As a top notch educational institution in Nigeria, Pace Setter Academy, Abuja has continued to champion the revival of the country’s culture through education to foster peaceful co-existence and bequeath the knowledge of cultural heritage to the youths. Paul Obi writes on such efforts as witnessed during the school’s recent cultural day
With Nigerians embracing more diversity, it has become to sustain the country’s cultural aesthetics. The best way to attain such feat is through educating the young ones about their respective cultures. Catching them young while in school is also another means of ensuring that the children are in tune with their cultures and history effectively.
It is in that light that the Pace Setter Academy, Abuja is collaborating with UNESCO to deepen the knowledge of cultural diversity among its students. With several branches spread across the Federal Capital Territory (FCT) Abuja, the school intends to reach many young Nigerians to showcase the beauty of culture in schools and through education.
To put that to action, Pace Setter Academy recently organised a cultural day for its pupils at its premises in Zone 7, Abuja.
Speaking at the event, the Chairman, Mr. Kenneth Imasuangbon explained that there is so much culture can do to the Nigerian society, adding that there are several multiplier effects culture could bring to the society.
“The development of Nigeria will be located in character and behavioural pattern of our people, we are one people under God, though we are divided, we are stronger together. From Kano through Port Harcourt, Benin, Lagos, Ibadan, you can see that we are interwoven; the culture of Nigeria is saved.
“The motivation to me in Pace Setter Academy is that we can inculcate the unity of our people, the greatness of our country and the strength of Nigeria through culture into our children early in life. This will trigger oneness, peace and development. This is a country so endowed by God. So, we are loving people, we are a people with good heart.
“Through our cultural day, we are driving culture into these children so that our tomorrow is seen today. We are building these children in the next 50 years. You can see the Ibibio child, you can see the Hausa child, you can see the Delta child, you can see the Igbo, Yoruba and Calabari children here, it is not for today, but for generations to come,” Imasuagbon maintained.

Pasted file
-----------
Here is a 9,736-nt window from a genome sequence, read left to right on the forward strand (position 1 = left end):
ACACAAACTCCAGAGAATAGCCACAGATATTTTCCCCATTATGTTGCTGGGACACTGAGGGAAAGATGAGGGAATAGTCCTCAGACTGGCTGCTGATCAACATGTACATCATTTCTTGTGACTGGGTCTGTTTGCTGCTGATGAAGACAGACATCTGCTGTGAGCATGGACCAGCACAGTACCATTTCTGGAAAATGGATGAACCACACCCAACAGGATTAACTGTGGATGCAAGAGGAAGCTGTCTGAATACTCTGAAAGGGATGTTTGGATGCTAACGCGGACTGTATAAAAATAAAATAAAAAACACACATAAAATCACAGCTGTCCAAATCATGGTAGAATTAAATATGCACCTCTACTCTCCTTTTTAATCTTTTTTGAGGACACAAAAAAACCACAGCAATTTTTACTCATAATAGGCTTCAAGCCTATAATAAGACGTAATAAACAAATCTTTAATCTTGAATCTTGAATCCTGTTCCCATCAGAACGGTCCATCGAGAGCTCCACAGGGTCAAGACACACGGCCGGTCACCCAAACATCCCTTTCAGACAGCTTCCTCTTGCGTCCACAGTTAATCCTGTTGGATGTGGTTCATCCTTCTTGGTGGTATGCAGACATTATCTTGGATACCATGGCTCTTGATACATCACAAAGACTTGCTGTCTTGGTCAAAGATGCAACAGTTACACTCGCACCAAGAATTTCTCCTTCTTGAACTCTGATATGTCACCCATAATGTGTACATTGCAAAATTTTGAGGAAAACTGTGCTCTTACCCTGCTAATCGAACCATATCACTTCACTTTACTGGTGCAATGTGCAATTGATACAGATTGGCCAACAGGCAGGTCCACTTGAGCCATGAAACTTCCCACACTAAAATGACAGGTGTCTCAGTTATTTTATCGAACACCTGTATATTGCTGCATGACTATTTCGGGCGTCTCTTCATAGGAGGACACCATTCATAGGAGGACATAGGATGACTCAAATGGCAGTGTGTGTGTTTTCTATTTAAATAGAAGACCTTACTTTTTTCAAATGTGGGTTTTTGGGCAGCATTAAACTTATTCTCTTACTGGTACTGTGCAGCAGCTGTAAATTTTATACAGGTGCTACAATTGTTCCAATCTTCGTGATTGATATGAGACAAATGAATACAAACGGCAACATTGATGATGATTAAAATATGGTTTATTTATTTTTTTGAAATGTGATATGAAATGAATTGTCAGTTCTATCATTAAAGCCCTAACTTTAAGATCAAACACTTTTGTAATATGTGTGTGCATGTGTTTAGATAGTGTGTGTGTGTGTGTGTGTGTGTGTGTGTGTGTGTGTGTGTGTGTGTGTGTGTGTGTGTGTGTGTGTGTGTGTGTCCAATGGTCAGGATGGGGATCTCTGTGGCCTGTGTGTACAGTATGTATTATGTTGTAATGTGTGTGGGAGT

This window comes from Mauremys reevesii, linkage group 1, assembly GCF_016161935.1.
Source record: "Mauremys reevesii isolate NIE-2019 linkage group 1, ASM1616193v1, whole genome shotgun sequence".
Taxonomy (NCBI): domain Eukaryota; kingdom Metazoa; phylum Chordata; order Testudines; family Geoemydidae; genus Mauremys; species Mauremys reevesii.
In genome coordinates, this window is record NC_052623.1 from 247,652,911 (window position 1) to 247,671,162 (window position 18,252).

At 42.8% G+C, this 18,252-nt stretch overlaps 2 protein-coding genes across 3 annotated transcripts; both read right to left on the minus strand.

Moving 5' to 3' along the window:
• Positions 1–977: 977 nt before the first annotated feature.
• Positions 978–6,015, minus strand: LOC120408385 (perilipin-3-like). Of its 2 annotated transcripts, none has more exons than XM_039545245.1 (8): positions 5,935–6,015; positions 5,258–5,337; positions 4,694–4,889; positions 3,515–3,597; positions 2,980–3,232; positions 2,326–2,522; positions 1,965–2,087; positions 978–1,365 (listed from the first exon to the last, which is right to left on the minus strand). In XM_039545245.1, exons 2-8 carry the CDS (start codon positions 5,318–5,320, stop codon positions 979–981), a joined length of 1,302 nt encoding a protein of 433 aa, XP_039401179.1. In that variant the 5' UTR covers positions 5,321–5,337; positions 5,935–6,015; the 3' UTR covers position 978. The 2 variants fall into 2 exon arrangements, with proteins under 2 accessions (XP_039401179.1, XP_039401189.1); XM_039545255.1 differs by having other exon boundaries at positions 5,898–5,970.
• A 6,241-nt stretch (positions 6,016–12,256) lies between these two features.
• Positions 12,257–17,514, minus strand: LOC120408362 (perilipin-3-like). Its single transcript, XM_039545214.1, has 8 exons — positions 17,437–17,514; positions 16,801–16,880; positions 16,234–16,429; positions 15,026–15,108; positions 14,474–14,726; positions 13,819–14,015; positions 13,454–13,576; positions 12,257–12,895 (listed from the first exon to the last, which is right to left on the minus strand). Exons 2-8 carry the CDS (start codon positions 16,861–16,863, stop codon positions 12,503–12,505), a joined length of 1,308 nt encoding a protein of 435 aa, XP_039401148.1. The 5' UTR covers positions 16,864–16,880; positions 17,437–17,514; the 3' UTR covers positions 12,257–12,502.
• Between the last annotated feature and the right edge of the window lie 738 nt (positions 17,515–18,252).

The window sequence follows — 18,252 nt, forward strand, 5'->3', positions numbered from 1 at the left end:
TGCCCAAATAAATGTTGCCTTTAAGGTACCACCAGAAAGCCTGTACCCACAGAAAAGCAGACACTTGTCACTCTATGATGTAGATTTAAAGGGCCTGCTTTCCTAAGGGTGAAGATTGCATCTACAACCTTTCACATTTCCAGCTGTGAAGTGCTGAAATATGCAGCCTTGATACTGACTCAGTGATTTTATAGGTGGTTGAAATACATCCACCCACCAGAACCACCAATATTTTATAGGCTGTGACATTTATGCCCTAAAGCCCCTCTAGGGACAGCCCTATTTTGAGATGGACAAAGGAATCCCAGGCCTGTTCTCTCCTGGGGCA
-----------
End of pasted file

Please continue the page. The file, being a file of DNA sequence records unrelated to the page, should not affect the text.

Also speaking, the Principal, Pacesetters Academy, Wuse, Mrs. Vivian Akukwe said “it is good that we celebrate our individual culture while knowing that we need to come together and be integrated to have a viable society. We can’t have development if we don’t recognise the differences in the different groups we have and the different countries and their cultures.”
Akukwe added: “If you look at all these cultures, we all have something that unites us. When we look away from those things that seem to separate us and concentrate on the things that unite us, we will have a viable society. Nigeria will really be great as well as Africa and the entire world. It will make our economy better and there will be development and our kids will have a bright future.”
According to UNESCO National Professional Officer on Culture, Ifeanyi Ajaegbo, culture plays an essential role in education and peaceful co-existence. Ajaegbo observed that the essence is “to celebrate cultural diversity as a way of inculcating culture into young people and ensuring that Nigeria has a peaceful coexistence. When we recognise that we are from diverse cultures right, it will be easy to tolerate each other and accept that we are different human beings but living together, basically unity in diversity.”
On the contributions of the UN body, he said “UNESCO is actually a technical agency of the United Nations furthering education, science, culture, communication and information. When I talk about our culture and schools, they all fall within what UNESCO is meant to do for the UN. We have programmes in education and we have for culture that deal with schools at all levels.
For instance, UNESCO is working with the National Institute for Cultures Orientation (NICO) to set up cultural clubs in schools and we have convention that guides what we do. What is happening here today is part of UNESCO’s mandate and we have been supporting schools technically and with our presence.
Speaking further on UNESCO’s collaboration with Pace Setter Academy, Ajaegbo said: “Pace Setter is one school in Abuja that I see that has this kind of day at this level. Our presence shows that UNESCO is partnering the school in trying to get our younger generation to accept our culture as it is. What they can do is get cultural activities included in their curriculum either attached to another subject or a stand-alone course and UNESCO can support them in developing such curriculum.”
For some guests at the event, cutting across Liberia, Japan, Indonesia and China, teaching Nigerian students about the cultures of other countries was the right thing to do.
Speaking to THISDAY, the Secretary of Information and Social-Cultural Affairs, Indonesian Embassy, Rizqi Adri Muhammad explained that “the importance of the event is for the children to become exposed to international culture. I am happy we are invited and the kids are being told about the diversity in cultures which are the various people, the foods and costumes.
“We are here to introduce to them the culture of Indonesia and we have been here for long. We came to showcase lots of things about Indonesia. At this early age, it is important to expose them to these cultures now and it won’t leave them,” he said.